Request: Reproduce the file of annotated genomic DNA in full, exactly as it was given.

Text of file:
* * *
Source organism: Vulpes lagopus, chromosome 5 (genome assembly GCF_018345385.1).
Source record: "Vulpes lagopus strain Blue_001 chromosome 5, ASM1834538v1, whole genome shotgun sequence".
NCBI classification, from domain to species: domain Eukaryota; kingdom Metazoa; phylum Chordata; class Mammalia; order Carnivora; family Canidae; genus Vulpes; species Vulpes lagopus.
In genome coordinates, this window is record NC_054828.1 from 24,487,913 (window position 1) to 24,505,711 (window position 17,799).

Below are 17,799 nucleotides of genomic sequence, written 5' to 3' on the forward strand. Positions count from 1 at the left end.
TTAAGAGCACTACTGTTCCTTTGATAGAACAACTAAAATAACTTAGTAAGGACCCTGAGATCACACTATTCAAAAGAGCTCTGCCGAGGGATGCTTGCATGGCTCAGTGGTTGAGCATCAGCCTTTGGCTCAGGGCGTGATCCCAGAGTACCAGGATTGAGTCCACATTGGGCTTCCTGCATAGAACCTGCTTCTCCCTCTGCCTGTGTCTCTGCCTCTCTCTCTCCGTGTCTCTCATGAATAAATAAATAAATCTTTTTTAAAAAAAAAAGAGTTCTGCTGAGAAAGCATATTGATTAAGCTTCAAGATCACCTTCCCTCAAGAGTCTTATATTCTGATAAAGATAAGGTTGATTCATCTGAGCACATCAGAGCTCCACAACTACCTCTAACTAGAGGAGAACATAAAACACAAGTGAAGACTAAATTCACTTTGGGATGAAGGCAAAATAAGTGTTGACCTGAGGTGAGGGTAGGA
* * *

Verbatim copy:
Source organism: Vulpes lagopus, chromosome 5 (genome assembly GCF_018345385.1).
Source record: "Vulpes lagopus strain Blue_001 chromosome 5, ASM1834538v1, whole genome shotgun sequence".
NCBI classification, from domain to species: domain Eukaryota; kingdom Metazoa; phylum Chordata; class Mammalia; order Carnivora; family Canidae; genus Vulpes; species Vulpes lagopus.
In genome coordinates, this window is record NC_054828.1 from 24,487,913 (window position 1) to 24,505,711 (window position 17,799).

Below are 17,799 nucleotides of genomic sequence, written 5' to 3' on the forward strand. Positions count from 1 at the left end.
TTAAGAGCACTACTGTTCCTTTGATAGAACAACTAAAATAACTTAGTAAGGACCCTGAGATCACACTATTCAAAAGAGCTCTGCCGAGGGATGCTTGCATGGCTCAGTGGTTGAGCATCAGCCTTTGGCTCAGGGCGTGATCCCAGAGTACCAGGATTGAGTCCACATTGGGCTTCCTGCATAGAACCTGCTTCTCCCTCTGCCTGTGTCTCTGCCTCTCTCTCTCCGTGTCTCTCATGAATAAATAAATAAATCTTTTTTAAAAAAAAAAGAGTTCTGCTGAGAAAGCATATTGATTAAGCTTCAAGATCACCTTCCCTCAAGAGTCTTATATTCTGATAAAGATAAGGTTGATTCATCTGAGCACATCAGAGCTCCACAACTACCTCTAACTAGAGGAGAACATAAAACACAAGTGAAGACTAAATTCACTTTGGGATGAAGGCAAAATAAGTGTTGACCTGAGGTGAGGGTAGGA